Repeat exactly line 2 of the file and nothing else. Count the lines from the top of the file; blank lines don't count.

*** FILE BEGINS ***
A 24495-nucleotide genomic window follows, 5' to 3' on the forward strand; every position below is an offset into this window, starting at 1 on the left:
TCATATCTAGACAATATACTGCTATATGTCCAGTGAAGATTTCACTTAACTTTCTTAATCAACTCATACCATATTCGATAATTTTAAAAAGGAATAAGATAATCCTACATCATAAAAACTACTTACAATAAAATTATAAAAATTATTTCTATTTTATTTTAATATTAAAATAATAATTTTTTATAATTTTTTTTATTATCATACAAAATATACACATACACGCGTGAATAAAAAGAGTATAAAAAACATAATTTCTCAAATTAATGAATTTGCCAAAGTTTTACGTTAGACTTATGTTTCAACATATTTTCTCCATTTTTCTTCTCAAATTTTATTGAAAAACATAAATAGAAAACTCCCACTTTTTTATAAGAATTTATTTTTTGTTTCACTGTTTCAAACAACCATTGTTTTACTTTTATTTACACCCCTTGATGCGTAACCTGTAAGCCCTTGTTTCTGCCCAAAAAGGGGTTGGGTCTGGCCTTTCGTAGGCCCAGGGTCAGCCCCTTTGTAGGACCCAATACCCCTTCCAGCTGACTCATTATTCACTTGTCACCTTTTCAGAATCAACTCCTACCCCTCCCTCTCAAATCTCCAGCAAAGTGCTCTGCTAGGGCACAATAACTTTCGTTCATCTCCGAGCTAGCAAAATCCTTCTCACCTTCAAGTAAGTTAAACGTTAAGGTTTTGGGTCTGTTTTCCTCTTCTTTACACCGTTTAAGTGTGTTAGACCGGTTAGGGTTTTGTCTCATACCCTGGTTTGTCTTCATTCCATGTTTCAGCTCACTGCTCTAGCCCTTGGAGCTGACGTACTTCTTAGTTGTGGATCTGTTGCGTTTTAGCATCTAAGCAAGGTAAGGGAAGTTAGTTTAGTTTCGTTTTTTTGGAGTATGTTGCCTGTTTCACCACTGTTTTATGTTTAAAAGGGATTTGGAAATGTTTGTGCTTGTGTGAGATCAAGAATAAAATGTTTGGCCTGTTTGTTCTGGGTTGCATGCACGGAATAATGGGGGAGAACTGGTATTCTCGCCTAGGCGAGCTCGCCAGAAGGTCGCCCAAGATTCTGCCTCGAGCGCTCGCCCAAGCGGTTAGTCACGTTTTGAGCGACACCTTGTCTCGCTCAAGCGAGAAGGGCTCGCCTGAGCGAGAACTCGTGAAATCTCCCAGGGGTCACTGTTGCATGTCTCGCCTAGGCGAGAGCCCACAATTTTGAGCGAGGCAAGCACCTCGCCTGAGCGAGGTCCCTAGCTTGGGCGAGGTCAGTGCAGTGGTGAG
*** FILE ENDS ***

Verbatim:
TCATATCTAGACAATATACTGCTATATGTCCAGTGAAGATTTCACTTAACTTTCTTAATCAACTCATACCATATTCGATAATTTTAAAAAGGAATAAGATAATCCTACATCATAAAAACTACTTACAATAAAATTATAAAAATTATTTCTATTTTATTTTAATATTAAAATAATAATTTTTTATAATTTTTTTTATTATCATACAAAATATACACATACACGCGTGAATAAAAAGAGTATAAAAAACATAATTTCTCAAATTAATGAATTTGCCAAAGTTTTACGTTAGACTTATGTTTCAACATATTTTCTCCATTTTTCTTCTCAAATTTTATTGAAAAACATAAATAGAAAACTCCCACTTTTTTATAAGAATTTATTTTTTGTTTCACTGTTTCAAACAACCATTGTTTTACTTTTATTTACACCCCTTGATGCGTAACCTGTAAGCCCTTGTTTCTGCCCAAAAAGGGGTTGGGTCTGGCCTTTCGTAGGCCCAGGGTCAGCCCCTTTGTAGGACCCAATACCCCTTCCAGCTGACTCATTATTCACTTGTCACCTTTTCAGAATCAACTCCTACCCCTCCCTCTCAAATCTCCAGCAAAGTGCTCTGCTAGGGCACAATAACTTTCGTTCATCTCCGAGCTAGCAAAATCCTTCTCACCTTCAAGTAAGTTAAACGTTAAGGTTTTGGGTCTGTTTTCCTCTTCTTTACACCGTTTAAGTGTGTTAGACCGGTTAGGGTTTTGTCTCATACCCTGGTTTGTCTTCATTCCATGTTTCAGCTCACTGCTCTAGCCCTTGGAGCTGACGTACTTCTTAGTTGTGGATCTGTTGCGTTTTAGCATCTAAGCAAGGTAAGGGAAGTTAGTTTAGTTTCGTTTTTTTGGAGTATGTTGCCTGTTTCACCACTGTTTTATGTTTAAAAGGGATTTGGAAATGTTTGTGCTTGTGTGAGATCAAGAATAAAATGTTTGGCCTGTTTGTTCTGGGTTGCATGCACGGAATAATGGGGGAGAACTGGTATTCTCGCCTAGGCGAGCTCGCCAGAAGGTCGCCCAAGATTCTGCCTCGAGCGCTCGCCCAAGCGGTTAGTCACGTTTTGAGCGACACCTTGTCTCGCTCAAGCGAGAAGGGCTCGCCTGAGCGAGAACTCGTGAAATCTCCCAGGGGTCACTGTTGCATGTCTCGCCTAGGCGAGAGCCCACAATTTTGAGCGAGGCAAGCACCTCGCCTGAGCGAGGTCCCTAGCTTGGGCGAGGTCAGTGCAGTGGTGAG